Part 1: That was Fast
Shee [for Sheryl] wears gloves. I wear gloves too. Hers, surgical; mine, goalkeeping. I figured we would one day take a photo, each wearing their pair, our faces covered halfway, and caption it, “When a keeper is in a relationship with a doctor #safehands.” And there would be a ton of #goals comments and heart reactions from ladies and likes from men. Because in these streets, us males don’t heart photos; owe it to bitterness because I got there first or some form of masculinity that I lack words to describe.
I loved how we both loved and loathed the same things. We loved to laugh heartily at jokes and found them in the most stupid of things. We couldn’t stand people who used LOL in conversations. That and Femi One’s music. But mostly the latter. I loved how we got things running from the onset. How we didn’t hold ourselves back even though we were strangers. Cupid calls it chemistry.
You know how viewing your crush’s WhatsApp status seconds after they’ve posted it will have them think you are desperate and creepy and already fallen head over heels for them. And you don’t want your crush to think you’re a stalker even though you obviously are. So you resort to squinting to read it. Or you subject yourself to the torture of turning off read receipts and then back on after you’re done. We didn’t have to do that. There were no masks. We were two beautiful birds in love.
We met in a WhatsApp group, just not how you think.
I rummaged through my boy’s phone. Knowing his penchant for hiding things in plain sight, there’s no way I would find any in his camera-roll. There’s a time he hid blunts along the curtain rails. So I went to the trenches – the folders I was least likely to get nudes. SD Card/Personal Dev/ Books/ African Lit / Favourite Reads / Biko/…only to find Drunk, the book, not a jpeg nude named Drunk. In fact, the only thing close to nudes I’d have seen was the debauchery hidden in the pages of the book. What a let-down. But I didn’t leave empty-handed: I scrolled through his camera-roll and was stunned by an attractive lass.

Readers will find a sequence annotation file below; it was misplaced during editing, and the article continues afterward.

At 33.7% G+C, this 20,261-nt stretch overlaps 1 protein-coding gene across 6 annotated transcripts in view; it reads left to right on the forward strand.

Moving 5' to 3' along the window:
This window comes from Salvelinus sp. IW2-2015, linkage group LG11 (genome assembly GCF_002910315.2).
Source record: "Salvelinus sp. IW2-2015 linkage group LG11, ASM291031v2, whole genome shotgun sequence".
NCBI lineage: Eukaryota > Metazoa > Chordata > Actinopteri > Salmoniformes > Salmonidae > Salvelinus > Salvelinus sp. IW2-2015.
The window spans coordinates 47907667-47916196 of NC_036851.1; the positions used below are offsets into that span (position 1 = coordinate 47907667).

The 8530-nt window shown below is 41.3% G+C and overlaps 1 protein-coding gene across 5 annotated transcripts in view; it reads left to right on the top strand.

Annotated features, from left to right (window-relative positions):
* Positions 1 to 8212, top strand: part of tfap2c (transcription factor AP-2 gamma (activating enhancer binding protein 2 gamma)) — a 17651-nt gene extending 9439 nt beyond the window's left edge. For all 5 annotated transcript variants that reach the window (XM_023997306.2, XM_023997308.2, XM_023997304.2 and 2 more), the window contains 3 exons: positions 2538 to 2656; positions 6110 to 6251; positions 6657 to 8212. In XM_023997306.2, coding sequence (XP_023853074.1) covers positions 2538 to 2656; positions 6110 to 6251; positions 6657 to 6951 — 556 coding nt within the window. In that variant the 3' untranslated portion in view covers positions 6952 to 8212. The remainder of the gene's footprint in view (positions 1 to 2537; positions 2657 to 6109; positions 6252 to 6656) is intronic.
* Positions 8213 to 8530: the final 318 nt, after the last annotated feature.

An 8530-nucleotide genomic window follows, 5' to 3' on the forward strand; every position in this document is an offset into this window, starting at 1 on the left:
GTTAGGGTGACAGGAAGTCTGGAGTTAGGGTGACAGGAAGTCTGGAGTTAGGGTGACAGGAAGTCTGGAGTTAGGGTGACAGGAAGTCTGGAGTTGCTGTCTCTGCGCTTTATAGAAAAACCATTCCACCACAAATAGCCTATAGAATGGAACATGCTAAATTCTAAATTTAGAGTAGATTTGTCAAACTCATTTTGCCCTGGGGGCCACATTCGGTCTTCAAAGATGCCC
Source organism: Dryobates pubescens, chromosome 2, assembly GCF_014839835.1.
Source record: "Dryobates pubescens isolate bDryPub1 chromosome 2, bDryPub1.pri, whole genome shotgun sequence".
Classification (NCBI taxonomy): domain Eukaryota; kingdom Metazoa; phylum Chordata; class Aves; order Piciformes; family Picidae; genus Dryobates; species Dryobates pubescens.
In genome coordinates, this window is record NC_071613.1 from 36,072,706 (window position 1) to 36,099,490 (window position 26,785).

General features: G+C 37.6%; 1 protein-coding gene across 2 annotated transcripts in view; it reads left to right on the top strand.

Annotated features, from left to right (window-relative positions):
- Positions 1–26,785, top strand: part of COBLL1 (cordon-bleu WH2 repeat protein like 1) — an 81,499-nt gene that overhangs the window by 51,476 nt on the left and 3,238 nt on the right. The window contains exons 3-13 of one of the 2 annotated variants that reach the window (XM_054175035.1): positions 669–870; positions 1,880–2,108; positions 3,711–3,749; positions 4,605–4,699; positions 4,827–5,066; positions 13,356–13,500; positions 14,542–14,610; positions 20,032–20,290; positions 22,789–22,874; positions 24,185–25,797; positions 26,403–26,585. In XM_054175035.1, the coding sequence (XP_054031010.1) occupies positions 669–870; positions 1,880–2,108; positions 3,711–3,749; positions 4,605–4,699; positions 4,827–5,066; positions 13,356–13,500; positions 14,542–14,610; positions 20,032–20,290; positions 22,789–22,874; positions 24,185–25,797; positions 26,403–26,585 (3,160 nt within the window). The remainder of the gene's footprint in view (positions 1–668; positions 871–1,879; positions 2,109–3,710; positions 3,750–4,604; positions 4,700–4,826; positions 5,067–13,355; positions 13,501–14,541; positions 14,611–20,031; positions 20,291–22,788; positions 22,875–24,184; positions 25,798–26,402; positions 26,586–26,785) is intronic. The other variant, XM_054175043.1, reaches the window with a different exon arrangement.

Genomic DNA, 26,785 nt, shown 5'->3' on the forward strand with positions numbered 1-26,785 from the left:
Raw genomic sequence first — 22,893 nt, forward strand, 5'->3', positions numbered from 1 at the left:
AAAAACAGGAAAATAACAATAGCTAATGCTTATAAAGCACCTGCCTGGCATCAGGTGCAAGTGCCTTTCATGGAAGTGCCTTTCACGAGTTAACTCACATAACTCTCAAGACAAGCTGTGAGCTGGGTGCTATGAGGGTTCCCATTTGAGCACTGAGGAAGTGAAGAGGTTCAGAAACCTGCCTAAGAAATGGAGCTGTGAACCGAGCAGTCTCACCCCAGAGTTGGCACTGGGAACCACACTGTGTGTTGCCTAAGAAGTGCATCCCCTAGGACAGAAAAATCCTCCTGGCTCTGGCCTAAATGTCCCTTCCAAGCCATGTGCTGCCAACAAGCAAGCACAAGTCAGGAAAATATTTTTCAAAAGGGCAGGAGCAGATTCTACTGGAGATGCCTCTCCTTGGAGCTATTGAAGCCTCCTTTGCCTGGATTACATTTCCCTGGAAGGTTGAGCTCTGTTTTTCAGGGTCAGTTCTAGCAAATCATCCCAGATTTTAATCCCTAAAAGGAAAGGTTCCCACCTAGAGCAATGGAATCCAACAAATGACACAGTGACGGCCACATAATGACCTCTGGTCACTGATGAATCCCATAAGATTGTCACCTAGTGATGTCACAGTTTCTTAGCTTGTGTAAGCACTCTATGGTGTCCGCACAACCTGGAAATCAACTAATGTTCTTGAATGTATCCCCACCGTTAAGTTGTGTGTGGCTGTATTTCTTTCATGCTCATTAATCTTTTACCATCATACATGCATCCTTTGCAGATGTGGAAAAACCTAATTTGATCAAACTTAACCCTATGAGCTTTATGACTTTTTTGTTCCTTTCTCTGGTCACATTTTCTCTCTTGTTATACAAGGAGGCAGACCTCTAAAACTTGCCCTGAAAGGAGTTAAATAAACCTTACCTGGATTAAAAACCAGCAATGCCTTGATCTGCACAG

“Bruv, si you hook me up with this mama.” (We need to stop calling women mama unless she’s your mother or sponsor.)
“Omera buda, why are you going through my gallery?”
“But still si you just ask. Privacy kidogo won’t hurt. Anyway, she’s way out of your league. Anacheza EPL, wewe unang’ang’ana na vumbi Koth Biro.”
“That’s for fate to decide. You hook me up. “
“So how do I even introduce you guys? She’s always busy. Alpha female. Career woman. Labda I give you her number you tetea yourself.”
(My boy Swahilisizes English. He says stuff like, “You guy my guy, I’m kujaing kesho but I won’t be endesha-ing my ride. I’ll be javving.” And I understand him because he has lived in South B all his life. South B. is the no man’s land of Nairobi. It’s not in Eastlands; it’s also not in Westlands. Kids from South B. attend posh schools but still get a bit of sheng’ lingo from Mukuru kwa Njenga. In the end, you have a mix of conflicting personalities.)
“No, do this. Open a WhatsApp group with only me and her as the members alafu ujileftishe.”
“Hehehehe. It’s a brilliant idea but it’s rude, I can’t do it. I don’t add people to WhatsApp groups without their consent.”
“Think about it. A few years from now, when our wedding is aired on Samantha Bridal, we’ll…”
“Hehehe. You haven’t met, and you’re already talking about a wedding? Tell you what, if you get her to go on a date with you, I’ll give you a thousand bob. If she doesn’t, you give me two. Deal?”
On our first date, she showed up in a red knee-high skater skirt that still flaunted her curvaceous hips and a matching chambray shirt: decent but intentionally unbuttoned to reveal just enough cleavage to stoke my imagination. A bold statement of intent. Her eyes were accentuated by a dark eye-liner she told me was natural, her smile by beautiful dimples, her perfectly-aligned teeth by a mwanya so cute, only Rubaridi’s gets close. (Of course, she had to have a mwanya. If you know me, you know that’s not debatable.) Yes, her slowly receding hairline revealed her beach of a forehead, but she had learned to veil it with a side swept bang.